He stared at the clusters of crusader tents spread out through the nearby fields and orchards. He thought, Help us? There is nothing you can do, Nicolette, nothing either of us can do.

He looked at Nicolette and thought how he had hurt her by concealing Diane from her. How he had parted from her at Beziers, hating her. Even in the midst of this crushing grief, he felt a small spark of joy at seeing her. I still love her, he thought. And she deserves a far better man than me.

“You are very good to come all this way to tell me, Nicolette.” He groaned. “This is all my doing. After we parted at Beziers and I thought Love was dead, I tried to win Diane’s love, and I drove her away. She left me, to go back to Languedoc and be tortured and die.”

“Do not blame yourself,” said Nicolette. She reached out, and he felt her touch on his hand, light as a butterfly’s wing. Quickly she drew her hand back.

She said, “They would have caught her even if she had stayed in Paris. Hugues said the Inquisition knew of her there. And if they had caught her in Paris it could have been at your house.”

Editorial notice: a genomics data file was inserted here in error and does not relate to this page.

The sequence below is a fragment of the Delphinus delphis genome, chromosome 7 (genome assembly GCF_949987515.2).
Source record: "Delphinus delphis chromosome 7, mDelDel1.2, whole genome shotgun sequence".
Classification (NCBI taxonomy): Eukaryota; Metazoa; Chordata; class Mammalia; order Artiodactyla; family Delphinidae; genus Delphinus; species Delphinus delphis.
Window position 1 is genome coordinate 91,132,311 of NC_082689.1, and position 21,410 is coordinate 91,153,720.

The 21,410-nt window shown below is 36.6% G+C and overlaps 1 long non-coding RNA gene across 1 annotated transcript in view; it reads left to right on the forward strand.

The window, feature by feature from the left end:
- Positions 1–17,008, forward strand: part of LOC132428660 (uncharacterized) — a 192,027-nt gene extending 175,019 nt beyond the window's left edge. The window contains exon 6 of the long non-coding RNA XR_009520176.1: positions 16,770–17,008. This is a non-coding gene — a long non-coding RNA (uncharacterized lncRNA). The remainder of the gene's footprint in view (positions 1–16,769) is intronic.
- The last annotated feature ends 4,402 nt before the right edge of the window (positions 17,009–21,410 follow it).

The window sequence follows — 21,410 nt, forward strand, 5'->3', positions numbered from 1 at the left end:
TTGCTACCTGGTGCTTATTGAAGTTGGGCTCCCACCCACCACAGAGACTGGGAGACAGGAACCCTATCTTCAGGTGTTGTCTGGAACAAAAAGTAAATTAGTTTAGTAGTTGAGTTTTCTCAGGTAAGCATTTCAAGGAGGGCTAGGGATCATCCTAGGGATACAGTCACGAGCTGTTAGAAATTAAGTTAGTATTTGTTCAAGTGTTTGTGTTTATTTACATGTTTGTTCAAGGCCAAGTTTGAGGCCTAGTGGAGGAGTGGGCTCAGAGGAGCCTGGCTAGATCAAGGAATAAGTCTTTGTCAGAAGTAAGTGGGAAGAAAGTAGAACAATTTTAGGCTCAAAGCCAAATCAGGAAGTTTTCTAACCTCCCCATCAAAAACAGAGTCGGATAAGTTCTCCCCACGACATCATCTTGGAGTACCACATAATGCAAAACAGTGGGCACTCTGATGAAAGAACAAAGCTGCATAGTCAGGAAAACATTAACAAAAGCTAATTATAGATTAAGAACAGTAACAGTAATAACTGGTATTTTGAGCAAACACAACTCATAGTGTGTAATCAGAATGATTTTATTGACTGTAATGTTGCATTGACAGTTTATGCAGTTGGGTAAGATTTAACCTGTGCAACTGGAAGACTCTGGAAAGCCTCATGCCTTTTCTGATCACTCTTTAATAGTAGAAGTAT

He clenched his fists. “I wish they had. Then I could have suffered with her. Then she and I would both be happily dead by now.

“I came here to help save you, Roland. Not to hear you talk about dying.”

He looked into her dark eyes, and they were fierce. How full of fire she is.

“Nicolette, for all the hurt I have done you, forgive me. Please. I know you condemn me for… for Diane, but I cannot help it.”

“I do not condemn you,” Nicolette said sadly. “How could I after what I have done? To you, to our son, even to Amalric. You did what you had to do. I did what I had to do. Would I have ridden here from Beziers if my heart was still turned against you? Love is our sovereign. We cannot alter Love’s commands.”